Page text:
From the mailing list post:
in php
start "octave -q script" with popen

create a string in php e.g. "input_data = [102 10 10 10 10 10];"

write this string to the pipe

in octave

recive the string with fread on stdin
let the eval function do the job
calculate

print the result with printf in php syntax "$result = array(12,10,9,12,)"

php
read the output from the pipe (with php fread)
use phps eval function


but using eval with octave and php is a security risk, to avid eval parse
the matrix wird scanf

this is also not the fastes way to use octave (the octave startup needs a
lot of time)

Plotting with AJAX + Javascript

A friend of mine had written an application which communicates with a small microcotroled board and saves data read from this board on a mysql database. He wants to plot these data on the web. He wrote a PHP script using the GD lib. He did a real good job, but he wants it to plot the data dynamically and an http refresh made things a little ugly. He is now trying to plot directly with AJAX + Javascript. He is trying to use Flot, which is a javascrit for plotting data.
Another usefull resource for realtime web graphics is the CavasDemos.

Regex within PostgreSQL

Regex (Regular expressions) are very useful. I had to make a SQL query to return only the firstname from a table where the field provides the full name.
ideia_onde=# SELECT name FROM users;
name
--------------------------------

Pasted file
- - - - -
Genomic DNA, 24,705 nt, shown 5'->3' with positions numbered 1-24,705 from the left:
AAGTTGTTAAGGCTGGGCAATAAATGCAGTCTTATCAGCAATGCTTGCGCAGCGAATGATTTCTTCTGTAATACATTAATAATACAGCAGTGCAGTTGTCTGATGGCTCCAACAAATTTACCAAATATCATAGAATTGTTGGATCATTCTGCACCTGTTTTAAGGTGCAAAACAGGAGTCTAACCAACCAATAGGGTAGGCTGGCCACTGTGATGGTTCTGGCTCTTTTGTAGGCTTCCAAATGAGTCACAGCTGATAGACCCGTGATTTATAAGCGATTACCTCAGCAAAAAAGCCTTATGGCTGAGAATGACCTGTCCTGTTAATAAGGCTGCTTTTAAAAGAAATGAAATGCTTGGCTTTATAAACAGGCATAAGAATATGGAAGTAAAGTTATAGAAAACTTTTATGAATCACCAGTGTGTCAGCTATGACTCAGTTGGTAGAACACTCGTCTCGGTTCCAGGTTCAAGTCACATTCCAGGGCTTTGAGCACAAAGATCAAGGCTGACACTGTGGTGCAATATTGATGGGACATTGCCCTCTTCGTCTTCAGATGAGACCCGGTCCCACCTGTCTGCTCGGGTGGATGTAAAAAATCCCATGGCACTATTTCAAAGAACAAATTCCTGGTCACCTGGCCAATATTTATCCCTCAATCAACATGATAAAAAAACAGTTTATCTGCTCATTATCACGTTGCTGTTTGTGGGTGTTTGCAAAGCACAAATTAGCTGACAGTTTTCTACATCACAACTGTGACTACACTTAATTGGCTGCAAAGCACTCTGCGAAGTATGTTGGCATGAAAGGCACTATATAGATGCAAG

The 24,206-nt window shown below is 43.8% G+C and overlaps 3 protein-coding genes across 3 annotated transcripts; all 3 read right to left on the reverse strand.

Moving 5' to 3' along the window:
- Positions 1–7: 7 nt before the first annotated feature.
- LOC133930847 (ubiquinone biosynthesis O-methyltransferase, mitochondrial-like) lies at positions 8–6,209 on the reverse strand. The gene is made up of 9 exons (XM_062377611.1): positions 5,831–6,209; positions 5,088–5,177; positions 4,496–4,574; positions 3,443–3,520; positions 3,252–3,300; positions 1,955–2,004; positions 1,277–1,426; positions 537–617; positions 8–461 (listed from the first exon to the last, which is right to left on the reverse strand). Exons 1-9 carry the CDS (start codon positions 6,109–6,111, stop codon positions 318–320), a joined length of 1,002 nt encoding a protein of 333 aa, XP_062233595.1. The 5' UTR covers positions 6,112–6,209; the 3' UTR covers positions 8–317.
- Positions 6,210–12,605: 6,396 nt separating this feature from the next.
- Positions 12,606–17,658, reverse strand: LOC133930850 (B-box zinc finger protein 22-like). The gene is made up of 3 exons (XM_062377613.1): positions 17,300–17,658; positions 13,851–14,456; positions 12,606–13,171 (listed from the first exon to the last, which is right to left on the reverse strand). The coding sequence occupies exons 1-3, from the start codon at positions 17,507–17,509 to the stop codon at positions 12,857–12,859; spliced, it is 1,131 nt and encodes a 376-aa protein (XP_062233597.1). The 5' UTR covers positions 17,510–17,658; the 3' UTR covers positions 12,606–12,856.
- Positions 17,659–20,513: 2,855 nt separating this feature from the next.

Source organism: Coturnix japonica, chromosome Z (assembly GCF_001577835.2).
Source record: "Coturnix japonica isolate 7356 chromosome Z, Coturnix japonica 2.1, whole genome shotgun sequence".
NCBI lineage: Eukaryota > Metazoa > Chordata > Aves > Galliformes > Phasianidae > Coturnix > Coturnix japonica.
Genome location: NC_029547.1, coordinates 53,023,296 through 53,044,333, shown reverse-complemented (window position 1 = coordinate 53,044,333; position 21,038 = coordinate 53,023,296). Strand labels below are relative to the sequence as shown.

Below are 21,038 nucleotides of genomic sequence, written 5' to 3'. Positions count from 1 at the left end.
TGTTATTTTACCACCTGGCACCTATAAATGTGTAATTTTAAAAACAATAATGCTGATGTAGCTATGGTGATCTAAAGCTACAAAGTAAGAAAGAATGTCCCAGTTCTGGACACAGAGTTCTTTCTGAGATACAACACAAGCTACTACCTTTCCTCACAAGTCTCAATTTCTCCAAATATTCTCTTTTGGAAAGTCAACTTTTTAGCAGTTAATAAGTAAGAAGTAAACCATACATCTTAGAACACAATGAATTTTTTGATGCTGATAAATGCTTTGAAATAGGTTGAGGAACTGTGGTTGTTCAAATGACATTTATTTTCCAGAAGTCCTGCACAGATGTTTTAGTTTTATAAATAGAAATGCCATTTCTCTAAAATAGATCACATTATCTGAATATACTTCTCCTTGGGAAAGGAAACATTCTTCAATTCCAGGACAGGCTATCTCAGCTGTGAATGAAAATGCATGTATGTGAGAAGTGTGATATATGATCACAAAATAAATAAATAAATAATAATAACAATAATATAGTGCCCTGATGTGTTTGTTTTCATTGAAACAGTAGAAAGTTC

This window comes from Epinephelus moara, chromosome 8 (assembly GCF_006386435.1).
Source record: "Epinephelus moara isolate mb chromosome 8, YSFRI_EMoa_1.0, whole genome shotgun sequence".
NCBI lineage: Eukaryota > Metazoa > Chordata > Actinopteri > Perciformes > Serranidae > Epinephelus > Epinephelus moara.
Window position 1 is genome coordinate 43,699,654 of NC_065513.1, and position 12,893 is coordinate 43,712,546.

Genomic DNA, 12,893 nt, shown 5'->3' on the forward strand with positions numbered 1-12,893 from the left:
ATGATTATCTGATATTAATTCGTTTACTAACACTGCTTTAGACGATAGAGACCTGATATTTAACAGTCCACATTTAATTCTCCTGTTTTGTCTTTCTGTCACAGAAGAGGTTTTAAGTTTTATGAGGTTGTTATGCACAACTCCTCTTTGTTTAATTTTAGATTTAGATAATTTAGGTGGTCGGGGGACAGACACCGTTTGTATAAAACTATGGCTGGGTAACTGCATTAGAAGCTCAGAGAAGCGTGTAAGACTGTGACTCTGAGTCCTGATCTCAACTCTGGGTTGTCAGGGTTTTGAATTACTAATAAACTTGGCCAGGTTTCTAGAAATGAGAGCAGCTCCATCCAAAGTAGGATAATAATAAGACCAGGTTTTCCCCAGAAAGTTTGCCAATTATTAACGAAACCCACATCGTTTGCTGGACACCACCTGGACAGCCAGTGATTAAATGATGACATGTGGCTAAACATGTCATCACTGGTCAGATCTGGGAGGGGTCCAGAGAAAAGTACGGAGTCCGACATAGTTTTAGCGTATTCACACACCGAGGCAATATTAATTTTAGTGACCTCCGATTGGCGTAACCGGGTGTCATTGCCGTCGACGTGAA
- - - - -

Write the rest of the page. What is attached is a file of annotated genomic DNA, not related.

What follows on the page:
Linus Torvalds
Randal Schwartz
Steve Wozniak
(3 rows)

ideia_onde=#
Now, with a simple substring using a regular expression:
SELECT SUBSTRING(name, '(.*?(\\s))') FROM users;
substring
-----------
Linus
Randal
Steve
(3 rows)

ideia_onde=#
What do I did?
The substring function extracts from the name field everything (.*) until (?) a space character (\\s).

Experiences with Tecgraf Libraries

My advisor is always right. So I have decided to take a look at Im lib, from Tecgraf.

As a learner by example, I first tried to compile and run the examples provided with Im lib, but most of their examples came written in lua and I need to write my code in C (or C++). Fortunately there were 6 examples written in C++:
glut_capture.cim_copy.cppim_info.cppim_view.ciupglview.cproc_fourier.cpp
But, I wans't use glut (discarted glut_capture.c and iupglview.c)
So I've choosen im_view.c to try to compile, and the torture has started. There wans't any doc, readme or anything which tells something on how to compile the examples. The only clue was the comments written on the source header:
/*
IM 3 sample that shows an image. Needs "im.lib", "iup.lib", "cd.lib" and "cdiup.lib". Usage: im_view Example: im_view test.tif Click on image to open another file.
*/
Well, I had discovered that I was needing three more libs from Tecgraf to compile this ex…

Converting a video file to lots of images

Still for that grad school work on stereo video, I want to convert the videos I made to a bunch of bitmap images.

With linux and ffmpeg it is easy. It is just type:
ffmpeg -i video.dv image%03d.bmp
There are more ffmpeg cheats at:
http://webupd8.blogspot.com/2009/08/ffmpeg-cheat-sheet-19-best-practices.html

Here is a couple of links very useful:

Video convertion cheat sheat (http://www.m3fe.com/31765/)Video editing software (http://www.tech-faq.com/Video-Editing-Software.shtml)
Specifically, the command line I was looking for is:

ffmpeg -i esquerda.dv -f image2 foo_%02d.bmp

Google Bookmarks And Google Notebook

As an advise from my grad school advisor, I am now putting all references I am reading for my master's thesis on google bookmarks. There also is a short cut to directly add a page on ones bookmarks, using a simple firefox bookmarks toolbar button. The best part, is that with google notebook, another tool, one can share the bookmarks. So my advisor can check what I am reading.

The URL of my public bookmarks is:
https://www.google.com/notebook/public/02836905453520795692/BDT3iIgoQh_GewpYj